• a model of a continuous learner.
  • The good mentor communicates hope and optimism. a
  • My notes here

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  1. http://www.ascd.org/publications/educational-leadership/may99/vol56/num08/The-Good-Mentor.aspx  (back)

IB History IA workshop, Day 3

Work in progress! These are my notes from a three day workshop for the IB History IA (New course), held at Wesley College Melbourne, on June 25, 26, 27, 2016.

Day 3, Session 9, Designing an effective IA process, ideas, skills and strategies.give me six hours to chop down a tree and I will spend the four hours sharpening the axe

No name, no school names, no city name, no student number on the front page, the IA has to be uploaded completely anonymous. Only have the title on the front page.

We discussed our current IA practices and the ways in which we’d like to change those in the future. For me, I’d like to start earlier with finding a good research question. Formulating a good question is very challenging, so as soon as this workshop finalises the online student resource, I will introduce the students to it and will use some lessons to work on the RQ.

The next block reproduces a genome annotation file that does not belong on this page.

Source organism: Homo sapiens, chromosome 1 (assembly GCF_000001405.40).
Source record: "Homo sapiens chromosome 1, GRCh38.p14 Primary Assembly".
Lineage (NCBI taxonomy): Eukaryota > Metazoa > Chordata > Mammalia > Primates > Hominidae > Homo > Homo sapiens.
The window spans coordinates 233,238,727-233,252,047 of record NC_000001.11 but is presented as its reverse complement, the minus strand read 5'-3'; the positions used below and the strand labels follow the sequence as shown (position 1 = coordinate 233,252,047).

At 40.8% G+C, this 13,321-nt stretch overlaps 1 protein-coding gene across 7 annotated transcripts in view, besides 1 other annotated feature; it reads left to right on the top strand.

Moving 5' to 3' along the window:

PDF version of the poster here: Poster PDF

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Cultures of Thinking PD program, with Ron Ritchhart

I have become part of a semester long professional development project called “Cultures of Thinking”. It is lead by Visible Thinking and Harvard Project Zero researcher Ron Ritchhart. It focusses on creating an environment where “a group’s collective as well as individual thinking is valued, visible, and actively promoted as part of the regular, day-to-day experience of all group members.” a.

One of the key components of this program is class observation – not to evaluate the teacher but to learn and become more aware of your own habits, cultures and teaching strategies. Our first day consisted of two sessions, in the morning we were introduced to the cultures of thinking program and questioning techniques. The second was a plenary session in which teachers from four schools came together to learn about how to objectively and non-judgmentally observe a lesson and how to record data so that it is useful for the person/school being observed.

My notes and relevant resources are below.
Capture

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  1. See more at: http://www.pz.harvard.edu/projects/cultures-of-thinking#sthash.Lw4Gagmy.dpuf  (back)